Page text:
Tuning in: Why the future looks bright for digital music services
Mark Cranwell, chief commercial officer at music media and technology company LoveLive, says the digital future looks bright for music.
Technology-driven disruption has transformed how people source and value music content. A fundamental shift from ownership to access means it is becoming less and less viable to make a living from record sales alone.
The good news, the industry is finally beginning to understand and adapt to this ‘new normal’, and technologydriven crisis is gradually turning into technology-driven opportunity.
The excellent news is that music has never been more accessible or popular. More people are accessing it in more ways than ever before. According to GroupM’s recent Next report, music is now the single most important medium in consumers’ lives – ahead of TV, reading, sport, film, and all the rest. Fans are expanding their tastes, too. The latest edition of Havas Sports & Entertainment’s Fans.Passions.Brands global study revealed that 56 per cent of people listen to at least 10 musical genres.
So far, so great – but so what? Well, just as the volume of music consumption is on the rise, so too are the means to target, reach and find fans via their biggest passion point. And not just for artists, but for wider industry stakeholders such as brands, platforms and media publishers too. By leveraging innovative digital technologies to deliver music fans what they want, and when, where and how they want it, whole new revenue opportunities can be opened up.
However, the changing behaviours and attitudes of the digital era music listener mean traditional business models no longer apply.
While highly passionate and engaged, today’s tech-savvy fan is accustomed to getting music content free of cost. So enhanced experiences, such as exclusive media or unique artist access, need to be provided before added value is perceived. That said, some fans will simply never pay while others just want more and more.
So whether you’re an artist, brand or media agency, taking a dataled approach to music consumer segmentation is vital in order to know who to target, and how, when and with what.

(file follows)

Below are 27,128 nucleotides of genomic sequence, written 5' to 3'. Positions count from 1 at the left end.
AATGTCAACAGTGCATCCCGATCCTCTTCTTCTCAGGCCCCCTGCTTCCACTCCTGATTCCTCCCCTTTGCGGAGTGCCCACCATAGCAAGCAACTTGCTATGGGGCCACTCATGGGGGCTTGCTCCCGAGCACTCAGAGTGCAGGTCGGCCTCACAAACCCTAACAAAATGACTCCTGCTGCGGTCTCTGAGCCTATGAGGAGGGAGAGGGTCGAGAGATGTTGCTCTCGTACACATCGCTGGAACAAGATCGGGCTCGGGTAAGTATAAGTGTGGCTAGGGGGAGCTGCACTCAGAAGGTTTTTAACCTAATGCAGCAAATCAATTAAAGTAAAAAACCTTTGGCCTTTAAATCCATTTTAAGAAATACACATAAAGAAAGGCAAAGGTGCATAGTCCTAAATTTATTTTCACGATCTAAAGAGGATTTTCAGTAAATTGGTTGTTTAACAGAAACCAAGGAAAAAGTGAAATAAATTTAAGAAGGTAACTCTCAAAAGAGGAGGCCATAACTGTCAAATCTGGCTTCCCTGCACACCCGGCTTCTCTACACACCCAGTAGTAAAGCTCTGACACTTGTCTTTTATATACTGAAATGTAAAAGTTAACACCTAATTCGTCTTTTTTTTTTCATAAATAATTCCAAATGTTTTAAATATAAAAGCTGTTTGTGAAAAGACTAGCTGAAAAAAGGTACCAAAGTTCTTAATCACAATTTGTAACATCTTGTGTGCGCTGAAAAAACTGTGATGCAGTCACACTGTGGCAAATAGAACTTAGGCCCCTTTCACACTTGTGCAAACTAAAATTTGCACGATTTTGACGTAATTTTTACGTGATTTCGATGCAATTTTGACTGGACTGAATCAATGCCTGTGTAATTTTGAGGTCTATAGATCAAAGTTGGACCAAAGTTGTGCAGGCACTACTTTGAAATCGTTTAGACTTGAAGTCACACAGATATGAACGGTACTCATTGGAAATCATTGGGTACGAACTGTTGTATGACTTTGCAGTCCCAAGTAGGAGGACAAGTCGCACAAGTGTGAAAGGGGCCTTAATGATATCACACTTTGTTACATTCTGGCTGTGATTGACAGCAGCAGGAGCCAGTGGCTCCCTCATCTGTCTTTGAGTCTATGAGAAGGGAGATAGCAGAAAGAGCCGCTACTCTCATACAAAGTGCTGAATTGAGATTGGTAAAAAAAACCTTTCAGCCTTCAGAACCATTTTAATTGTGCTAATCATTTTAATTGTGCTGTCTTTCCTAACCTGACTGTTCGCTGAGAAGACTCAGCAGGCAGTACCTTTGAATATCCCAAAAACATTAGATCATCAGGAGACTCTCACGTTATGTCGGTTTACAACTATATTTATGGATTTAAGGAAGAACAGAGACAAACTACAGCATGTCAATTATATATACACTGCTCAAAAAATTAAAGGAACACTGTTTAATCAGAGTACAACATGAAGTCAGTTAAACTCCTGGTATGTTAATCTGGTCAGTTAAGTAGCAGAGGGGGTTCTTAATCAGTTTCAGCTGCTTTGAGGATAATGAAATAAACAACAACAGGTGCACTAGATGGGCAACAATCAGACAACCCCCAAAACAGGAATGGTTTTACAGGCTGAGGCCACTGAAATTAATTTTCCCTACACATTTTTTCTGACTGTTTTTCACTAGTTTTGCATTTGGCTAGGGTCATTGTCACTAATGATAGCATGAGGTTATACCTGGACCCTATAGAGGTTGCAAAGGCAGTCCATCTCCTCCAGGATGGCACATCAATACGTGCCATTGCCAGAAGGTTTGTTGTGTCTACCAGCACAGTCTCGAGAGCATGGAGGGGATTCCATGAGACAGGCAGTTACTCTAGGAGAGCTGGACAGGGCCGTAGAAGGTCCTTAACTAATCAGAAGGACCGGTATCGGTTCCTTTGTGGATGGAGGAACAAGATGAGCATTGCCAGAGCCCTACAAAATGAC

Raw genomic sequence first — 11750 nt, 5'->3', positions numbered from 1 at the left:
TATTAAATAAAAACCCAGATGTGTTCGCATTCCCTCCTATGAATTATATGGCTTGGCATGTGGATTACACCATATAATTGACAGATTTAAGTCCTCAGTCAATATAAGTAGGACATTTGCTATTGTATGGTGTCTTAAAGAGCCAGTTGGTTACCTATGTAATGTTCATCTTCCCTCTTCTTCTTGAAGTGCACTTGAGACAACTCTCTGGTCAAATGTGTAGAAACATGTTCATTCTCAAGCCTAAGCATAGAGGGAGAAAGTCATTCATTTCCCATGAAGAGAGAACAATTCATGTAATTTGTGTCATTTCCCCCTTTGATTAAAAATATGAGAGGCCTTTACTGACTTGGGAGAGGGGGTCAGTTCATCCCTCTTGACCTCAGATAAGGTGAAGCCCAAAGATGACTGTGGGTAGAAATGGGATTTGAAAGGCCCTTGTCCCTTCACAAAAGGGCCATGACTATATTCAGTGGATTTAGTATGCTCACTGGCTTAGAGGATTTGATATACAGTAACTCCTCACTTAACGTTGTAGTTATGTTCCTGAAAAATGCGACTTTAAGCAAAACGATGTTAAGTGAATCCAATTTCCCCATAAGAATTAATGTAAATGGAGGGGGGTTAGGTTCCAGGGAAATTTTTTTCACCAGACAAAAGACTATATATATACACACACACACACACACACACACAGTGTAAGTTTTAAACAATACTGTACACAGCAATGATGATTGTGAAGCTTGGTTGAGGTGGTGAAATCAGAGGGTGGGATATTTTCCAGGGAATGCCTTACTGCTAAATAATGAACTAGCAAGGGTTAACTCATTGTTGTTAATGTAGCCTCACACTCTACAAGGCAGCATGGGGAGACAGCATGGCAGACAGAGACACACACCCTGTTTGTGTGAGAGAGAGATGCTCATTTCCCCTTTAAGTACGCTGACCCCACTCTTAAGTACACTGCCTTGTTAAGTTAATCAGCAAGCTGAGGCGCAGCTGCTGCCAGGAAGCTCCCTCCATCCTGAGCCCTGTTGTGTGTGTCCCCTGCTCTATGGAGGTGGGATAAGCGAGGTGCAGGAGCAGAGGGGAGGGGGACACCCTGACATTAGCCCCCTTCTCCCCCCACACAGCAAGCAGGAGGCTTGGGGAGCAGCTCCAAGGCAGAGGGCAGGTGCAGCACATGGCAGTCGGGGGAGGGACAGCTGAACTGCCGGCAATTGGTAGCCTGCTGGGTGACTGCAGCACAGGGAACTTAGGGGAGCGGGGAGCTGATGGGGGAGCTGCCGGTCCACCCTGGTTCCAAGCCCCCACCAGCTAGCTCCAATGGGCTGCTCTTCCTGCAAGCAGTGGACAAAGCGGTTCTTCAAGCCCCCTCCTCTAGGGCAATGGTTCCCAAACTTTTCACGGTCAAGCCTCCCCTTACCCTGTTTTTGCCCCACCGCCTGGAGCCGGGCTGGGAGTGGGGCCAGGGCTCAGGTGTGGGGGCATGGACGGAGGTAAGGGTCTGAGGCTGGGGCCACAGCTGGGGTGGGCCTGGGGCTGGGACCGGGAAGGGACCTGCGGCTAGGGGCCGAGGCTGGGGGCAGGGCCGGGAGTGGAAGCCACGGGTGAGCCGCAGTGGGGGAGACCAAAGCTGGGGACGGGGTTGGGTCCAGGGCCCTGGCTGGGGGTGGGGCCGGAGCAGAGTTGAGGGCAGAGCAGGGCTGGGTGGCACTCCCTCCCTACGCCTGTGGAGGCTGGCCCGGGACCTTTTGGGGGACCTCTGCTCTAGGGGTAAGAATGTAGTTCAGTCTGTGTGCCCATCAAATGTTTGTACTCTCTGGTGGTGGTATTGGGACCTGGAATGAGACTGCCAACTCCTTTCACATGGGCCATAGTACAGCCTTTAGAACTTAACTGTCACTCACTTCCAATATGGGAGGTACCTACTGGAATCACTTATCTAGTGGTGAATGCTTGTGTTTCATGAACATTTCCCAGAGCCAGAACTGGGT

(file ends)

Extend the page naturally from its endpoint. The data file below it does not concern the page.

For example, ‘superfans’ have become the key focus for many. Similar to the touted ’50-quid man’ in years gone by, today’s ‘Superfans’ are responsible for 61 per cent of all music sales revenues. According to MIDiA Research, they also want more from their favourite artists and are willing to pay for the privilege: 45 per cent think music is more than just the song, that it is also the artist’s story and 18 per cent would pay for an interactive artist app.
This is a model Spotify, Apple Music and Tidal are all employing: a premium (paid for) subscriber acquisition strategy based on the provision of exclusive content and enhanced media experiences (ie video, editorial, direct artist access etc) for those willing to pay.
In the relatively untapped live arena too, fans who are already paying high prices for concert tickets are most likely to value digital media memories of the experience. GroupM’s Next research found that concertgoers attach an average value of $2.60 to an exclusive song download from a show they attended. Indeed, why couldn’t data be used to target fans attending certain events with the opportunity to purchase post-event exclusive video content?
Further highlighting the potential digital revenue opportunities in live, a Nielsen study in 2013 revealed that fans attending gigs would be willing to spend up to $2.6bn more annually for opportunities like behind-thescenes meet-and-greets with artists and exclusive content, while a recent Ticketfly poll indicated that close to a third (31 per cent) of 18-34 year olds stare at their phones for half the event or longer, and so would be open to in-event engagement.
The recent record-breaking 175,000 paid for live streams purchased online for The Grateful Dead’s five-night comeback concert series, shows that passionate fans of live don’t even have to be there to see value in certain experiences.
Whatever innovative new way we think of delivering added value to content and experience hungry music fans, we need to accept that the old models have changed. Nowadays, the songs themselves, in many ways, are just the first stage in the digital music ‘sales funnel’, attracting the listener, turning them into fans and pushing them onto more premium experiences.
While it is still early days, the digital future looks bright for music and filled with new exciting possibilities.